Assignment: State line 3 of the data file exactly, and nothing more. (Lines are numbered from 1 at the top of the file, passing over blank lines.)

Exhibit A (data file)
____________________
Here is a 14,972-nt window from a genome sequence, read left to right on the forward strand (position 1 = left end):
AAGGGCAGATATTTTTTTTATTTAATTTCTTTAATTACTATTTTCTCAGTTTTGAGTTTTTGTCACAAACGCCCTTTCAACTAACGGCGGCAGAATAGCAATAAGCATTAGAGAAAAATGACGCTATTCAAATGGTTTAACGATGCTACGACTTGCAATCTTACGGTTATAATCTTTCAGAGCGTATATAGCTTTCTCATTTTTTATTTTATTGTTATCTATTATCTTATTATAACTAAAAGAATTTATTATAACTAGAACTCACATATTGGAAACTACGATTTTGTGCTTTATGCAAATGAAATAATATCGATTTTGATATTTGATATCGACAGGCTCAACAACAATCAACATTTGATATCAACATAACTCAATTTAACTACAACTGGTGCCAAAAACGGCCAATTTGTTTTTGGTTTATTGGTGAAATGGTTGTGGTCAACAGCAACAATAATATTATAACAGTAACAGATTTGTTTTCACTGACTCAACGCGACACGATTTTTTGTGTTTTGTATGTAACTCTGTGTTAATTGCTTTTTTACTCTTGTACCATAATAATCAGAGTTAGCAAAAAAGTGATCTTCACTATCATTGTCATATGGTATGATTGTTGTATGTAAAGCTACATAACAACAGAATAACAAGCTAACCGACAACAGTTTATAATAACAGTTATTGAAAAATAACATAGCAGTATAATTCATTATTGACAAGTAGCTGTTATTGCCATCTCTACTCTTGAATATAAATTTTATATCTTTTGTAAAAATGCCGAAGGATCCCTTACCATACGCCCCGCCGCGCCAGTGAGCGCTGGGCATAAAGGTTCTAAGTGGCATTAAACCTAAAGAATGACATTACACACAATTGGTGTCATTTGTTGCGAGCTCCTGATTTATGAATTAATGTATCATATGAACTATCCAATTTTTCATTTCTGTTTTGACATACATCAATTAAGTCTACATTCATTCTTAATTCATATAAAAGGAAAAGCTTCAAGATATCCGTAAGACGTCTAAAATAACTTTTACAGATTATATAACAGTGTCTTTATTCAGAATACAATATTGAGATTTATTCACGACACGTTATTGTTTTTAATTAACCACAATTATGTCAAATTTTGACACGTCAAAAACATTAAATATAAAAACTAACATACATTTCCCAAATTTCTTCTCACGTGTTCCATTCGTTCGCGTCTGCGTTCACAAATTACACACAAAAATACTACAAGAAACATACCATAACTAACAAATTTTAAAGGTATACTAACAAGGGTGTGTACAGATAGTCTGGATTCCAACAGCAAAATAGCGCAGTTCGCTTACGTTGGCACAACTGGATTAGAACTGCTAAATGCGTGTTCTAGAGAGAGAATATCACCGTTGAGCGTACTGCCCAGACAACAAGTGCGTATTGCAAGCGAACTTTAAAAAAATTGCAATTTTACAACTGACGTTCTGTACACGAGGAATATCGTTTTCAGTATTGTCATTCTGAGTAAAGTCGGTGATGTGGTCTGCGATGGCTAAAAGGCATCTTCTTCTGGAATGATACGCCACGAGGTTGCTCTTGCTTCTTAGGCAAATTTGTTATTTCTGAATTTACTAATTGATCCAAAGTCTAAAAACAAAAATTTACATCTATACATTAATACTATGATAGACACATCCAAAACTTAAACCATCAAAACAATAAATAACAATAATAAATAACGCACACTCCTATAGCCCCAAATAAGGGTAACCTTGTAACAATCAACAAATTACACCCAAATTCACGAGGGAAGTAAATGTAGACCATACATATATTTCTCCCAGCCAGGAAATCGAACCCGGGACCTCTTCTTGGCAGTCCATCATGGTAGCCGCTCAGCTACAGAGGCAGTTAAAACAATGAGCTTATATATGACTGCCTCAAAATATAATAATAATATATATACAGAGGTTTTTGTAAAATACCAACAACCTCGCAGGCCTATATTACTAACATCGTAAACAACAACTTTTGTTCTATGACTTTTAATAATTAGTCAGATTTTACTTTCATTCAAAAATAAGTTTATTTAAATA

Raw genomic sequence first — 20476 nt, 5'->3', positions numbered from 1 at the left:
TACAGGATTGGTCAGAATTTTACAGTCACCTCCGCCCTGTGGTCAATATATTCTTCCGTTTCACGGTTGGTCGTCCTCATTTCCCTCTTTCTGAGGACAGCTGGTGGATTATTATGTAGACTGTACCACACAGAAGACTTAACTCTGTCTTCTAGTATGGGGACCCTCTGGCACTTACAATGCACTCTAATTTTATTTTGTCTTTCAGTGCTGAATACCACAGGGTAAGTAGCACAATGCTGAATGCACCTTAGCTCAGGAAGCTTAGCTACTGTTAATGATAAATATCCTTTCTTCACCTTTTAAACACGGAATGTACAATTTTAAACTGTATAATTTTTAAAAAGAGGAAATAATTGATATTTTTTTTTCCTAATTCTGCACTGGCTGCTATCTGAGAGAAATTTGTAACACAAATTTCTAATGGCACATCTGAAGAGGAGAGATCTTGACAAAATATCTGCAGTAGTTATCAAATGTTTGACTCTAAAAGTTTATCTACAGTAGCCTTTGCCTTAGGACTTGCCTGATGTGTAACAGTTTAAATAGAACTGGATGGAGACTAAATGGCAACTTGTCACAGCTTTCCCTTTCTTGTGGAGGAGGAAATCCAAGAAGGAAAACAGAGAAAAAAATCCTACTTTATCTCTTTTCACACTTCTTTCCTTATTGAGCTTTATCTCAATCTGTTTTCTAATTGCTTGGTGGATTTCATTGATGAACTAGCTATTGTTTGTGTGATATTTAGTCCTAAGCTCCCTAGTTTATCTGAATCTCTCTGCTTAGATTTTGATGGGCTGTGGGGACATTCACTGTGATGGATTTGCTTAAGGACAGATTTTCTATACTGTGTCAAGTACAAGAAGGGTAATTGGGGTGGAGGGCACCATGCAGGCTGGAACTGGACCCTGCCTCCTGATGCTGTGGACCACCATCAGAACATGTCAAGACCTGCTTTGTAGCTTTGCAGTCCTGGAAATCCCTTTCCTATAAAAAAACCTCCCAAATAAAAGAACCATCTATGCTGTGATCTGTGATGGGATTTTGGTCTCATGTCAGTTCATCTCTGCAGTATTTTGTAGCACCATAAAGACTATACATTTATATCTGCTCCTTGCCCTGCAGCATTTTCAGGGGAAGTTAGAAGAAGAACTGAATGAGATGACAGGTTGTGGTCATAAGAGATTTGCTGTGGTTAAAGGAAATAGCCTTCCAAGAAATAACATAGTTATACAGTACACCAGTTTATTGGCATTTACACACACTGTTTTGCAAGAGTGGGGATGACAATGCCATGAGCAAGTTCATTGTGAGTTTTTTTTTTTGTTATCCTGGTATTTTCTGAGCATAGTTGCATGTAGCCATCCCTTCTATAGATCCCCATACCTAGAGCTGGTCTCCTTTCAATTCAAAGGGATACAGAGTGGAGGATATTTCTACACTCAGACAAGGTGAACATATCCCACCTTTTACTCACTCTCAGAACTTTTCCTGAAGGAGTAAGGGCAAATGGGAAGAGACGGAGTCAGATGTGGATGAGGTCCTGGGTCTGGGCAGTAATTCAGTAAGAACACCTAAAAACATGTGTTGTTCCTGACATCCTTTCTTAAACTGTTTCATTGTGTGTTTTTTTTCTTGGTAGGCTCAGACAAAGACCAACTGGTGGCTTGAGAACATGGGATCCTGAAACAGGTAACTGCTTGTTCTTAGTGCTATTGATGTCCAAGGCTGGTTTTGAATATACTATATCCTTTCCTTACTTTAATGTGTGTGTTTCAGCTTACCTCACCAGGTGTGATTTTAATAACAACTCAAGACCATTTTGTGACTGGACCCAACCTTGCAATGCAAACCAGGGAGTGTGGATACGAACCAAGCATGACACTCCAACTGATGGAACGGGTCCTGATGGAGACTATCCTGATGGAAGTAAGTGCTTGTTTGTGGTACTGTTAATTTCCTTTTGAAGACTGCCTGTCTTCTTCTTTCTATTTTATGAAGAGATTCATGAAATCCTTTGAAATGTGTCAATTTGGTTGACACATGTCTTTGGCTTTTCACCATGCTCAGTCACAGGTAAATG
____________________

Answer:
Raw genomic sequence first — 20476 nt, 5'->3', positions numbered from 1 at the left: